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The statesman. [volume] (Denver, Colo.) 1889-1906, July 07, 1905, Image 2

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COLORADO’S GREATEST RACE PAPER
News from all parts of the State.
GRAND JUNCTION, COLO.
Sunday a number of our most prom
inent citizens held a meeting, and or
ganized the Citizens’ Social Club. VV.
M. Sheldon was chosen president; T.
P. Langon, secretary; and Bert Parson
treasurer. The club starts with a
membership of twenty. Its main pur
pose is to provide suitable and splen
did entertainment for the many color
ed people who will visit the city dur
ing the week of the county fair.
This movement on the part of the
locals is a most commendable one,
and that they will see that the visitors
have a good time, there is no doubt,
for those who perfected the organiza
tion and havechargeof its affairs never
do anvthing in a halfway manne.r
Plans for the entertainment of the
visitors will be perfected at once.
The visitors will have no cause to
complain of the hospitality of the cit
izens of this city.
Sam Hines is s*'ll on the sick list.
Mrs. T. P. Langon leaves this week
for an extended visit in the east.
Miss Pitts of Montrose; is visiting
with her sister, Mrs. Reed.
Ed Hayden spent a few days in the
city, the guest of Bert Parson.
Mrs. Jessie Brantly returned home
from a visit to her mother, in Palis
ade.
Mrs. Hattie Smith has returned
from an extended visit in Ohio, and
reports a lovely trip Miss Goldie
will return in the full.
Mrs. Will Hayden is on the sick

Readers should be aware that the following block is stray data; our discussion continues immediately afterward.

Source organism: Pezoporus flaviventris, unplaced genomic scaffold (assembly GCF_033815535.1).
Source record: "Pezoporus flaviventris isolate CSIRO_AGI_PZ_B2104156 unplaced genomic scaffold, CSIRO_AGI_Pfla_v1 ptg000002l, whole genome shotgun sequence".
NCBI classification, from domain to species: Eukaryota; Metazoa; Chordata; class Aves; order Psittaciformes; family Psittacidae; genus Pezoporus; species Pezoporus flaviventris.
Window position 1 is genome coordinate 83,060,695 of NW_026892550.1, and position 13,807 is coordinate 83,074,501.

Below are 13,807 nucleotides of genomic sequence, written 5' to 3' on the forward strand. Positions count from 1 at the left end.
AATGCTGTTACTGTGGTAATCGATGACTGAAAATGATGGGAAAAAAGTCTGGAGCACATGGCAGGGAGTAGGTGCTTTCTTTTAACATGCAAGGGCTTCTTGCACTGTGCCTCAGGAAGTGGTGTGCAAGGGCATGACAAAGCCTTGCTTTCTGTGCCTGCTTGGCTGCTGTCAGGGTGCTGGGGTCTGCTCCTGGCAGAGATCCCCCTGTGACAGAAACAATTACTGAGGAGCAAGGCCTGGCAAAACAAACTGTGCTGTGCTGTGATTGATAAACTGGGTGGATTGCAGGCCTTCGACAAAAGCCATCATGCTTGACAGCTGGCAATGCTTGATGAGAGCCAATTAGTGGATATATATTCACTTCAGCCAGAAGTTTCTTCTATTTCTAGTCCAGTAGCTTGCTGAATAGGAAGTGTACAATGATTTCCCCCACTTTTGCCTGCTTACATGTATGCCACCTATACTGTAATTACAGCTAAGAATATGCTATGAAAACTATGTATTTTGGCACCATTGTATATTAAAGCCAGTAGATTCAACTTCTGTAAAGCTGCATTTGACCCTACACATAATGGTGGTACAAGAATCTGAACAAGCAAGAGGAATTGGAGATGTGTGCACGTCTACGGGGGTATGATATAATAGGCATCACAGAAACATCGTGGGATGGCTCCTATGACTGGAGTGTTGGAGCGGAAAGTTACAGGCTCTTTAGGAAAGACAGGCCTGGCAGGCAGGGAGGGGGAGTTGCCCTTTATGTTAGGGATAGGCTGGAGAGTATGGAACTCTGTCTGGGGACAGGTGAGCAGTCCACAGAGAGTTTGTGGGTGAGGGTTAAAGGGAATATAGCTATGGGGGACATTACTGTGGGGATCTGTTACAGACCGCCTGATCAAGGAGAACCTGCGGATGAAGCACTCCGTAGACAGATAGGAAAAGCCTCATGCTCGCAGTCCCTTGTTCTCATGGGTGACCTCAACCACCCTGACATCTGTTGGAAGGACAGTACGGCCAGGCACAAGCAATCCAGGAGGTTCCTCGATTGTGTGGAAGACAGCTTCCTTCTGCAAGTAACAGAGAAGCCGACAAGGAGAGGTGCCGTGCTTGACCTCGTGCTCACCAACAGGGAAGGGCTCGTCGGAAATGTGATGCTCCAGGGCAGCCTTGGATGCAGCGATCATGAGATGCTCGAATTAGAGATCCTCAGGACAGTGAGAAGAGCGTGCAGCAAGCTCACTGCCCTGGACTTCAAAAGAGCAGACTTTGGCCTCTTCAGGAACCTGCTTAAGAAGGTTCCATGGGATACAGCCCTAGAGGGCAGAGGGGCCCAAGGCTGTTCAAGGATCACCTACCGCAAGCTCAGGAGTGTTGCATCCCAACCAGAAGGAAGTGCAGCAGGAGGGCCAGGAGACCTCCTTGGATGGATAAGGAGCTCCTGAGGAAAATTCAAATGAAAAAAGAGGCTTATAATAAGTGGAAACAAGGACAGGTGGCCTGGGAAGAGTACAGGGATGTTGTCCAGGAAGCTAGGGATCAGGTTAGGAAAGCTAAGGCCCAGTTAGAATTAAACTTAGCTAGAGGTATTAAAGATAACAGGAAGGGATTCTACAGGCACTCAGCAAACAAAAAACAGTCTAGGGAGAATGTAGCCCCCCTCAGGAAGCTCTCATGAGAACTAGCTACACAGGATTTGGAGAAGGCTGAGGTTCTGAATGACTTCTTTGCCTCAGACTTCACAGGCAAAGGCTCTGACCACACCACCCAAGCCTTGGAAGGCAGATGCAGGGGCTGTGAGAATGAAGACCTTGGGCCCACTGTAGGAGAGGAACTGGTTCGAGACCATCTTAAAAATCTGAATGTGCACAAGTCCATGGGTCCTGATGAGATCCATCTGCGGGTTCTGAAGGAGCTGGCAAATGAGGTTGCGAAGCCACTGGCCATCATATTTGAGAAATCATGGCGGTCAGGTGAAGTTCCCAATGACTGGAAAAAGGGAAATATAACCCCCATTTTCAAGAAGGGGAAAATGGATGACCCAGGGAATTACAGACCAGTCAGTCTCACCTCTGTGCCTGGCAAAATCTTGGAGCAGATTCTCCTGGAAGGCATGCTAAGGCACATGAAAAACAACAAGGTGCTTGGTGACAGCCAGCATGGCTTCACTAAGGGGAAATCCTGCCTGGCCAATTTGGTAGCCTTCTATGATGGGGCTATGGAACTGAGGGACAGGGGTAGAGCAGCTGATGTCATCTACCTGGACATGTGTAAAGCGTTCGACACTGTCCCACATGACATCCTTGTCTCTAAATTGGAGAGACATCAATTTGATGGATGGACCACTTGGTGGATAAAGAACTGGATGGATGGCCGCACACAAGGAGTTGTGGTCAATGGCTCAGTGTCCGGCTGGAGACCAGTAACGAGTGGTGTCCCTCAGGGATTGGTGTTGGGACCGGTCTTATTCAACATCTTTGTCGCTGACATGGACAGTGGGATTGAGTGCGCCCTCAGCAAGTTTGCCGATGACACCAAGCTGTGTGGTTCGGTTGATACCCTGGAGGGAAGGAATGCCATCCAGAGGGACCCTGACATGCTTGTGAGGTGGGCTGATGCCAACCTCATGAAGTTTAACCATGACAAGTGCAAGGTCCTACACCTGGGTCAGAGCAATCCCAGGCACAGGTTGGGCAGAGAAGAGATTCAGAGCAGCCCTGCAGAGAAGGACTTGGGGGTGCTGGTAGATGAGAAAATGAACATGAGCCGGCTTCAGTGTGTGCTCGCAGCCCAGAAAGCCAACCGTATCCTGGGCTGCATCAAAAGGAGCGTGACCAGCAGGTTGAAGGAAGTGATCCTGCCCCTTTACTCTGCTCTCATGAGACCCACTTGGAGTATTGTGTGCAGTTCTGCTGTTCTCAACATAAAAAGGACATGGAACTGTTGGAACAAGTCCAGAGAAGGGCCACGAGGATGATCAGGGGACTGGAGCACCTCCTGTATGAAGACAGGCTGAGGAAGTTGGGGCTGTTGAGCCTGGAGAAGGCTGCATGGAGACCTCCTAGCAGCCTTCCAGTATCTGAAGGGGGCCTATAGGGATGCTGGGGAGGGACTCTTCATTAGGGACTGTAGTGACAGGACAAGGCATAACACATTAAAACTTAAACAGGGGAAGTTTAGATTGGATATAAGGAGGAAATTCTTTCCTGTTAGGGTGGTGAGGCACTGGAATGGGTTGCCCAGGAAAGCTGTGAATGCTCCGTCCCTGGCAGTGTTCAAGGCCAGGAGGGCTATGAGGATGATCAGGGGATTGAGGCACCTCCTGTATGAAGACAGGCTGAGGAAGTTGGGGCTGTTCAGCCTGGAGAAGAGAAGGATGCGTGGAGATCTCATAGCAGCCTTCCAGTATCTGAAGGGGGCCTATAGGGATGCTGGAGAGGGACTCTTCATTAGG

list.
Mr and Mrs. Hines have gone to
,tk— .jeaiiliful fruit ranch for the sum
mer.
The Citizens’ Social Club invites
the people of Colorado to spend fair
week with them. Those wishing ac
commodation, drop a line to Mr. Shel
don, this city. Come and taste some
of the Grand Valley's lovely paeches.
MANITOU NEWS.
Services were well attended at Em
bry Mission last Sunday afternoon
and evening. Rev. S. Rice filled the
pulpit.
This week’s arrivals are Misses El
la Boothe and Halt of Indian
THE STATESMAN. DENVER, COLORADO.
a polls, Corbin and Wilson of Kansas .
City. Mesdames .Maria Xickens and
daughter, L. Courtney! M. Winn, A.
Mann and E. Levels of Hot Springs, j
Ark., Bonnet of Washington, D. C.. j
and Robert Holmes of Denver.
Embry Mission was packed to the
doors last Monday evening. The pro-'
gram rendered by Tanner Lyceum
was the best given in years.
Wallace Simpson has gone to the!
Portland fair.
Mr. and Mrs. John L. Lewis of
Denver, are stopping with Mrs. Bunk
er.
Mesdames Weslen and Stone chap
eroned Misses Corbin, Patterson, Wil
son, and Mesdames Will Stone and
Barber through the Garden of the
Gods, on burrors, the tth inst.
COALDALE, COLO.
Mrs. Ida Joyce Jnckson of Colora
do Springs, who has been the guest
of Mrs. Louise Boyer, was tendered a
reception by her host last Friday ev
ening. The house was prettily deco
rated with roses and evergreens. A
large gathering assembled and an en
joyable time was spent from seven to
ten o'clock. During the evening the
Misses Boyer rendered several select
ions on the piano and several vocal
selections were given. Miss Pearl
Smith presided over the punch bon!
while Mes James Wild and Phillips
served refreshments. Little Bessie
Wild was card bearer. After spend
ing sometime visiting places of inter
est in the mountains which surround
Coaldale, Mrs. Jackson departed for
her home.
To a Slot Machine.
I little slot machine;
Yon hid me drop my penny In,
And I obey, for I am green
A mighty easy mark trt akin.
And then sometime- you give me some
And- Hornet tinea not you rouae my i
doubt.
For often you neither gh* rn<* gum
Xor let me get my penny out.
Life, you're another* alot machine.
Our prayer*, hope*, effort- we drop In '
Long after we're a m ounted green
We Htand a gambler * chance to win.
SOmetlmea you loosen np»and semi
A pittance*, trickling down your apuut; 1
But whether good or III the end.
We never, get our pent ilea out.
Baltimore American. !
He Thought Otherwise.
The .Manager The trouble with you
Is that you are lacking in application.
The Actor —Oh, I don't know I've
applied to every tnanag T In .'own.
A Portrait.
A man mow kindly, in hi* careless war.
Than many who prdfess a higher creed;
Who** fickle low might change from day
to day.
And yet he faithful to a friend In need;